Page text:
Bus drivers in London face "shocking" levels of abuse, spitting and physical assaults but often do not report incidents for fear of being blamed or disciplined, a new study reveals.
A survey of 6,000 members of Unite found that one in eight had been spat at in the past year, while 86% suffered from verbal abuse and 2% had been physically assaulted.
At least half the incidents were not reported by the driver to their employers because of fears of being blamed or disciplined or a lack of faith that the police would investigate, said Unite.
Regional officer John Murphy said: "This survey reveals the shocking levels of abuse and variety of assaults London's bus drivers face as part of their job in keeping London moving.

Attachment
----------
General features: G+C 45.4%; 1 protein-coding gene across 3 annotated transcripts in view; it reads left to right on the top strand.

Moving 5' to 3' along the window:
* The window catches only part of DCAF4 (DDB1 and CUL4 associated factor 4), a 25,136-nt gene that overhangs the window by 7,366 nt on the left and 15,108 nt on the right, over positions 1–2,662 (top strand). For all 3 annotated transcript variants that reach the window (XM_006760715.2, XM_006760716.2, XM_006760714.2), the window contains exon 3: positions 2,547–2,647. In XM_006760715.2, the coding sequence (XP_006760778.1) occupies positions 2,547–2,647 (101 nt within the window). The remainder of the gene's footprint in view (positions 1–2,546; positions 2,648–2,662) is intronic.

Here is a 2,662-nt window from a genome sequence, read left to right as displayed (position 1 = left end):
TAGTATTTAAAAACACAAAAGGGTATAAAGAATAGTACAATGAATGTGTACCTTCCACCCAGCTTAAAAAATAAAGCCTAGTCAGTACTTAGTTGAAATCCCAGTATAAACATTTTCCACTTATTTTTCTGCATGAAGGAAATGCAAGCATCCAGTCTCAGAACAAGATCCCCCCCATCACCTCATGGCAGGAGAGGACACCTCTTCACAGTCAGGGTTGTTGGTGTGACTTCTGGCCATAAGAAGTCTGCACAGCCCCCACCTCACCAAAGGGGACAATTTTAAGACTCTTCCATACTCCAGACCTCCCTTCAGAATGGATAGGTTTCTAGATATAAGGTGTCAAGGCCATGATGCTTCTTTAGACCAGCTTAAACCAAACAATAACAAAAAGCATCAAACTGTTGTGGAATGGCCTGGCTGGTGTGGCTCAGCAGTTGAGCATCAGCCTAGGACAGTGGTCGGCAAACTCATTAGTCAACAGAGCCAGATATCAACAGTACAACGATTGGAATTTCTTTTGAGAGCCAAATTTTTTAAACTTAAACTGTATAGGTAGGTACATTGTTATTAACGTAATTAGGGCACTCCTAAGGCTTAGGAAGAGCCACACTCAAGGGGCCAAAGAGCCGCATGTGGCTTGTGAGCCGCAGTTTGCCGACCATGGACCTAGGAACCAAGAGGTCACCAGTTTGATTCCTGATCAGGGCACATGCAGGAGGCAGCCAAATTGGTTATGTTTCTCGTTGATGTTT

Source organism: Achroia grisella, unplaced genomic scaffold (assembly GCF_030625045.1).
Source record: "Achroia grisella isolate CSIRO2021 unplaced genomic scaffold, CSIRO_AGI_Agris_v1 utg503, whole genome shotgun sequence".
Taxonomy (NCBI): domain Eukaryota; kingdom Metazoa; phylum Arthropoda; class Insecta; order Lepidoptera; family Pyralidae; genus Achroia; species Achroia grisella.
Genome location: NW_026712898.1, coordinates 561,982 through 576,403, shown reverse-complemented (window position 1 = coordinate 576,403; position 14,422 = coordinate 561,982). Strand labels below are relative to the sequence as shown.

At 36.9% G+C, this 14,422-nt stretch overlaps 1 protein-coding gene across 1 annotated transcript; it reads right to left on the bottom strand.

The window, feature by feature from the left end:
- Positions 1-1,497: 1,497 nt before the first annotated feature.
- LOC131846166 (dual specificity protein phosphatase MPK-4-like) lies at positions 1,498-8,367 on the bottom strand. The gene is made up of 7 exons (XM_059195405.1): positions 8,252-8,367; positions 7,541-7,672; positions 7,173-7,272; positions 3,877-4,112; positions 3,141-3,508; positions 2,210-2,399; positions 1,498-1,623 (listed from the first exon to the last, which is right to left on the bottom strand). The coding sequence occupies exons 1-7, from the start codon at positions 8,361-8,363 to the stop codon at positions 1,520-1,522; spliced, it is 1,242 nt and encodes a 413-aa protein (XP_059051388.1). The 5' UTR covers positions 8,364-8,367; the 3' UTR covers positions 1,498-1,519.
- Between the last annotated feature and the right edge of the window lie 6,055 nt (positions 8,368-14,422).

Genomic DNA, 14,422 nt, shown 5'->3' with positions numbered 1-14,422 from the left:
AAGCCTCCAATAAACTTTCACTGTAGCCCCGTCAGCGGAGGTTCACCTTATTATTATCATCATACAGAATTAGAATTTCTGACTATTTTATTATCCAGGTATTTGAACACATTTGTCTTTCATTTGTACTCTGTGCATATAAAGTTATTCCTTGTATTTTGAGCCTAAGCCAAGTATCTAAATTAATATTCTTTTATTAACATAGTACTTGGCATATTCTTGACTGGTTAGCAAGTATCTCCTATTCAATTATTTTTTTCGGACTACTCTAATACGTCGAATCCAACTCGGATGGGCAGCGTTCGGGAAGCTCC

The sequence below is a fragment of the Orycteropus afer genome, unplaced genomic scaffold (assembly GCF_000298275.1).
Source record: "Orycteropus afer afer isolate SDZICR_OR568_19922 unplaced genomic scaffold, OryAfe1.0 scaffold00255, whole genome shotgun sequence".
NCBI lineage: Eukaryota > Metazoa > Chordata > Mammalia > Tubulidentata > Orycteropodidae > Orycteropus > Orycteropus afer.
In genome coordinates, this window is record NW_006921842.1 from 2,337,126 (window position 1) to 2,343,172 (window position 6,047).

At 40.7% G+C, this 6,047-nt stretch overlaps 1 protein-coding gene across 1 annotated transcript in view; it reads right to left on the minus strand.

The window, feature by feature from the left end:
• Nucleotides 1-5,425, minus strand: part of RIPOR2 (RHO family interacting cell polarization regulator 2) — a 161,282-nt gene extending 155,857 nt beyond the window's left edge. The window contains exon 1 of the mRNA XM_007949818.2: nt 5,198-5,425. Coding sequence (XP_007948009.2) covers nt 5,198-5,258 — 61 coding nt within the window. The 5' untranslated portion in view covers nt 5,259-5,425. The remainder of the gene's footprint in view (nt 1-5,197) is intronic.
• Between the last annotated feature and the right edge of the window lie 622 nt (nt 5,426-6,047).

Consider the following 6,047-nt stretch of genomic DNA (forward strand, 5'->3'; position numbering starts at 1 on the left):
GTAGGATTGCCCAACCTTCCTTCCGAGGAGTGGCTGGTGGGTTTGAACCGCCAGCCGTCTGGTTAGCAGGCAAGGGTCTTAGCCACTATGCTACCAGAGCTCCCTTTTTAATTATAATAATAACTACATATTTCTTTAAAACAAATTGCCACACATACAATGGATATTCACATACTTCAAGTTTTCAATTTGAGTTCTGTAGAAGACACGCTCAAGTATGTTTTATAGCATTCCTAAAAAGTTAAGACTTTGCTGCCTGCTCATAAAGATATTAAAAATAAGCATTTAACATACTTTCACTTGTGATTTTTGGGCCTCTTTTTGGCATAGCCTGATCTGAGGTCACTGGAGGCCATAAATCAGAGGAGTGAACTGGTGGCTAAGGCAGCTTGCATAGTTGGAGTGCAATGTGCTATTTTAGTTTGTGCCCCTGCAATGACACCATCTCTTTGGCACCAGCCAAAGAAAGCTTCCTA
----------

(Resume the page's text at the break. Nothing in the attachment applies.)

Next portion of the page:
"No one should have to put up with being spat at, verbally abused or physically assaulted. The common expectation that drivers should carry on with driving duties with spit either on these screens or within the bus is unacceptable and a serious health concern for bus drivers and passengers alike.
"More needs to be done by bus operators to support drivers who are assaulted and they need the confidence that when they report it, action will be taken against perpetrators. This means paid time off to report assaults, spit kits in every bus and a zero-tolerance approach to any form of assaults."
Steve Burton, Transport for London's director of enforcement, said: "Everyone has the right to go about their work without fear or intimidation and we will not tolerate any form of verbal or physical assault on transport staff.
"Working closely with the police, our dedicated workplace support team are always available to support bus drivers through these terrible incidents and along with the police they work tirelessly to bring perpetrators to justice."